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LGBT employment tensions amid Unabomber scare


Theodore Kaczynski

The Unabomber miniseries on The Discovery Channel has brought back uneasy 1994 memories. Unabomber Ted Kaczynski had sent 14 bombs by the end of 1993 and another deadly bomb in December 1994.

I was a government official in the summer of 1994 when Republican North Carolina Sen. Jesse Helms (1921-2008) bashed me in a speech broadcast over CSPAN, printed in the Congressional Record, and covered by the mainstream media. I held a formal appointment authorized by the Clinton administration to promote workplace fairness in government agencies. Dozens of reporters phoned my Washington office for interviews.

My government agency demanded I refuse all interview requests for fear of further angering Sen. Helms and creating budget difficulties and political problems with nominations for department positions before Congressional Committees on Capitol Hill. I was bullied into silence at a critical time for LGBT employment issues. The silence did not serve the LGBT community well at that time and the Clinton administration’s explanation to Helms about my appointment harmed the community’s work for employment equality at that time and now.

After the Helms Senate bashing I received threatening notes on my office desk, threatening calls were made to my office and home telephones, my car window was broken out and threatening letters arrived at my home in Northwest Washington. With news reports of mail bombs sent by the Unabomber, anonymous mail began to bother me. I was not suspicious the Unabomber would target me, it was a Washington, D.C.-area copycat bomber I feared. A bomber motivated to violence by the hateful words of Jesse Helms.

During the summer and fall of 1994, I received hundreds of calls and letters from LGBT government employees across the country. They all had a reasonable question: Was it safe for them to come out and would their federal agencies protect them in the event of discrimination.

I received calls from federal personnel in Forest Service, Agricultural Marketing Service/Food Safety Inspectors (meat inspectors in the traditional sense), FBI, Foreign Commercial Service, and statisticians, economists, secretaries and other professionals across many federal agencies. It was a late-night telephone call from a man who identified himself with the Agricultural Marketing Service that disturbed me most.

The man explained he worked in an animal slaughter facility in the Midwest and he wanted to come out to his co-workers and supervisor. He wanted to know if I felt it safe for him to do so. I explained to him that despite the fact the U.S. Department of Agriculture committed to a nondiscriminatory workplace for LGBT workers, enforcement of this policy was largely untested in Washington and I could not advise how his Midwest supervisors would react. I told him he would have to make the decision after talking with his HR office and his union representatives.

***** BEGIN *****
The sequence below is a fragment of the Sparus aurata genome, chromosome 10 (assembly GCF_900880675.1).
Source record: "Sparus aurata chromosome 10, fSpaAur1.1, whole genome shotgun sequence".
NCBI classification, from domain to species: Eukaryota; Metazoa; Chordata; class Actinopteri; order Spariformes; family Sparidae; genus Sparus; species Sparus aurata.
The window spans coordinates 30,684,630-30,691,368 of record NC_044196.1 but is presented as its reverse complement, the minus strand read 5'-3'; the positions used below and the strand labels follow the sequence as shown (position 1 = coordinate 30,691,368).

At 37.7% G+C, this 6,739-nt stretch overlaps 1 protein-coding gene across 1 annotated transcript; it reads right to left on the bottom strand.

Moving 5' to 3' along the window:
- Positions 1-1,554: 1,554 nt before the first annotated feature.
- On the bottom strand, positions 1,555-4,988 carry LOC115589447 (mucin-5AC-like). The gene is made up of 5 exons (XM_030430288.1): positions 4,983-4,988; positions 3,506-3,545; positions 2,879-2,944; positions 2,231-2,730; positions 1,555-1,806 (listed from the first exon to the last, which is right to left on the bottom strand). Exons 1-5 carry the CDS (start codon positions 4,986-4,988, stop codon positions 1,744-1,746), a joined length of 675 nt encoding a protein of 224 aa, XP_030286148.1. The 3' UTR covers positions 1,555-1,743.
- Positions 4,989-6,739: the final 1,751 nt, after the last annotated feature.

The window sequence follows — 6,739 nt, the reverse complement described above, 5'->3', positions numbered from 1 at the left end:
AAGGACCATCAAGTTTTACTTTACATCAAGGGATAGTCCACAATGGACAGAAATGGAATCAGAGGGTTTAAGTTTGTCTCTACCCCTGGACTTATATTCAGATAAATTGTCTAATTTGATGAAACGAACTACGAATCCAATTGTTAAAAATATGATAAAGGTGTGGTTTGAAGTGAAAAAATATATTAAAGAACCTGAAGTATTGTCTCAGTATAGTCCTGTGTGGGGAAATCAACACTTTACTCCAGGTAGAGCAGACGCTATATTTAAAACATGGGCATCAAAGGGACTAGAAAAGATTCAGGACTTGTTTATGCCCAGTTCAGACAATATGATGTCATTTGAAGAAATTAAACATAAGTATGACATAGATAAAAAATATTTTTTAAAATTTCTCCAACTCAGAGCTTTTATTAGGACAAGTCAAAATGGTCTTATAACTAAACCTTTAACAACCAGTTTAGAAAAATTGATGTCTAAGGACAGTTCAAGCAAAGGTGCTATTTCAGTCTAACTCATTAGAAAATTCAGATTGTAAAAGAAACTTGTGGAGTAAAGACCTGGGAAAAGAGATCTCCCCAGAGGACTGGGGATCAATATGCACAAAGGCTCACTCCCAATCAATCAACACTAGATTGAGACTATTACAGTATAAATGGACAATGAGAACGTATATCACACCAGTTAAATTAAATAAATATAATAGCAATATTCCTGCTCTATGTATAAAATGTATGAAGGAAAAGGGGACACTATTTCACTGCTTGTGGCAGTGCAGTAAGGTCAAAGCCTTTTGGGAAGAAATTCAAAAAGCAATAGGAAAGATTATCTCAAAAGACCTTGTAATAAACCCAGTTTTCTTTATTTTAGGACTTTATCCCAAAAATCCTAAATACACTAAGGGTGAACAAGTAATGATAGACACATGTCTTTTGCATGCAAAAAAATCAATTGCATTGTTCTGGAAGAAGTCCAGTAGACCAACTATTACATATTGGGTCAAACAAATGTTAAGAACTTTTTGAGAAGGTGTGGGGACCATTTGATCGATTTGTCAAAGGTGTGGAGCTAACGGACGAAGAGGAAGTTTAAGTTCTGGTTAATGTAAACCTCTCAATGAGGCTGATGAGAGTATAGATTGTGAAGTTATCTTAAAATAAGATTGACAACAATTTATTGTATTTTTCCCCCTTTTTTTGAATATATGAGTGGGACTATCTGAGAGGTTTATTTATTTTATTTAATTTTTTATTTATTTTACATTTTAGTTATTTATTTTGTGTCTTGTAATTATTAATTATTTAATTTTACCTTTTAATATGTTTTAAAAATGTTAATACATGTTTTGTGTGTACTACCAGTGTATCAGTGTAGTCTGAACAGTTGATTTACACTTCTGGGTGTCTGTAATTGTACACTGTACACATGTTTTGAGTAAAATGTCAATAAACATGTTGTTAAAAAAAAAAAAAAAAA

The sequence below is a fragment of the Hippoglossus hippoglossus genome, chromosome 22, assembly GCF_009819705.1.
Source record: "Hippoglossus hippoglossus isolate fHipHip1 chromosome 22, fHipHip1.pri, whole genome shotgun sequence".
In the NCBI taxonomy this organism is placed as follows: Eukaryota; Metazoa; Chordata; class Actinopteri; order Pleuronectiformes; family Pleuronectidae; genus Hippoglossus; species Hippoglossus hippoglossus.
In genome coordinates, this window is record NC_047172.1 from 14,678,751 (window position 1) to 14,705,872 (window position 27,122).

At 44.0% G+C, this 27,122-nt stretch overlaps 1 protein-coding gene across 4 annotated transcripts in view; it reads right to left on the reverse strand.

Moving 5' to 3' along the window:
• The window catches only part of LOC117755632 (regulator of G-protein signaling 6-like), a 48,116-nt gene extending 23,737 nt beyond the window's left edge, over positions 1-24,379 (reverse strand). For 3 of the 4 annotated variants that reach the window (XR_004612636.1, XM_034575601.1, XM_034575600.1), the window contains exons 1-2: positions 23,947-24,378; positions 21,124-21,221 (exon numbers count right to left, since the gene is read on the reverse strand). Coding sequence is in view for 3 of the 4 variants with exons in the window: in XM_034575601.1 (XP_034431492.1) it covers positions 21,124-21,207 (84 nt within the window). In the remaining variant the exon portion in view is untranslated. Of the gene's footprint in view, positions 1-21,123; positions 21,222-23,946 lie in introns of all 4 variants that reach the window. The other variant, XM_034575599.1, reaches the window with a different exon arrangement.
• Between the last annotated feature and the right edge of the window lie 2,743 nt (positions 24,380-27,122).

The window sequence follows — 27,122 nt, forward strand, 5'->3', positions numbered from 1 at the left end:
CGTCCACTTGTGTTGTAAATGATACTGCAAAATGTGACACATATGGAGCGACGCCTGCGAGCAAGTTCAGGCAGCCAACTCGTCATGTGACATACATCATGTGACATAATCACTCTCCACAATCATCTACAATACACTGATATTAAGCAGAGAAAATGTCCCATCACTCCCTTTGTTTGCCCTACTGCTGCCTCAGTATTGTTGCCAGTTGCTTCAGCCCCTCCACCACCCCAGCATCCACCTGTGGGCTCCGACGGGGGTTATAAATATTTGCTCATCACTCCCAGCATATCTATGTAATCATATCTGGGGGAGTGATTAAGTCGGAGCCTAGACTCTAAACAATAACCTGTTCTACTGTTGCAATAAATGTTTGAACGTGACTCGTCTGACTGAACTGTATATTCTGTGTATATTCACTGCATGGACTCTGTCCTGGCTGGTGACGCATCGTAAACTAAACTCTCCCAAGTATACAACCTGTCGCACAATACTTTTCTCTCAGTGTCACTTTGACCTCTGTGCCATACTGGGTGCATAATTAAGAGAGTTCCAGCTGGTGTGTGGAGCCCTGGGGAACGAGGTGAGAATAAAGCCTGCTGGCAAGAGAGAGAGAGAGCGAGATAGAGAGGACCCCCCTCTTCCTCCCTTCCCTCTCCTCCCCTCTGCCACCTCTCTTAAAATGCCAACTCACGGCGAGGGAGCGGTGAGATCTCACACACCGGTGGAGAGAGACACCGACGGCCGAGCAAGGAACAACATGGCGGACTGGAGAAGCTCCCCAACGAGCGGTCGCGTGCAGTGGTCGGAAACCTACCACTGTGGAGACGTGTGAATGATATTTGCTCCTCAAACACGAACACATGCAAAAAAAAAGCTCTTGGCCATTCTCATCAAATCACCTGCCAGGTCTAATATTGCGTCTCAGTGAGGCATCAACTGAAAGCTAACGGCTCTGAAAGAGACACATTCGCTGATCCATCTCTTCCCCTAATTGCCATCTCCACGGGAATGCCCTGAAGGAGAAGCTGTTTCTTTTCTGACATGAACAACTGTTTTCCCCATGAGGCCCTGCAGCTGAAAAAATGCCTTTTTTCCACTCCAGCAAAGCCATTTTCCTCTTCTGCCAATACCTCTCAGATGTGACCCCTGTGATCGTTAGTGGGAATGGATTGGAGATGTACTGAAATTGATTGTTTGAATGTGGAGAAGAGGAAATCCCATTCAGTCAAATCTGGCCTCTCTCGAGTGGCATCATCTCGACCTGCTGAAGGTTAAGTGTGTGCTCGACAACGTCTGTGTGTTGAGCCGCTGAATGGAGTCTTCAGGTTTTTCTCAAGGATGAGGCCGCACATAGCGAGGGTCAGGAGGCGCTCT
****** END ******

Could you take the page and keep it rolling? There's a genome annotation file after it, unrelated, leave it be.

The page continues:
At the end of our phone conversation, the guy told me he had prepared a heavy envelope of documents on his employment situation. “It’s a box really,” he said. What he said next, frightened me. “I’d like to mail it to you without a return address.”

He was concerned about his supervisors seeing his name on the box. He already had my home address he said. I had not given my address to him and I asked how he had gotten it.  He said a friend in Washington had given it to him. He did not want to reveal his friend’s name.

I was cold by this point and imagining a copycat Unabomber inspired by Sen. Jesse Helms. His Washington friend might be a staffer for Helms, I thought. My primary concern was for my safety. My secondary concern was for my workload.

My government and home desks were covered in paper already. How could I manage anymore work?

I advised the Midwest caller against mailing me his box of documents. I advised him to send it to his agency and to review it with his personnel office. He insisted he needed to mail his box of documents to someone else. He insisted on sending the box to me. Suddenly, I thought of the perfect person the guy could mail his box to: President Bill Clinton.

I told him President Clinton had staffers who were dedicated to LGBT issues. I had worked with them myself and I told the guy they would know just how to advise him about coming out at his Midwest government location. I wished him the best and ended the call.

The White House mail was perfectly safe in 1994 and today. No dangerous mail will ever make its way to the president of the United States.

I never heard from the guy again. I do not know if he was a copycat Unabomber inspired by Sen. Jesse Helms or a genuine gay government employee looking for workplace guidance. I am certain I directed him to the correct place: The president of the United States. At the time, all LGBT federal workers were looking for guidance from the president. I was among them.

End note: In December 1994, a mail bomb from Unabomber Ted Kacznyski killed advertising executive Thomas J. Mosser at his home in North Caldwell, N.J. Recluse Kacznyski was captured in the Montana wilderness in 1996 and he is now serving eight life sentences without possibility of parole at a supermax prison in Colorado.

Jim Patterson is an economist, retired U.S. diplomat and career Foreign Service Officer based in Washington DC. JEPDiplomat@gmail.com

Short URL: http://lgbtweekly.com/?p=82829

Posted by on Sep 19, 2017. Filed under Commentary, Online Only, Section 4A, Top Highlights. You can follow any responses to this entry through the RSS 2.0. You can leave a response or trackback to this entry

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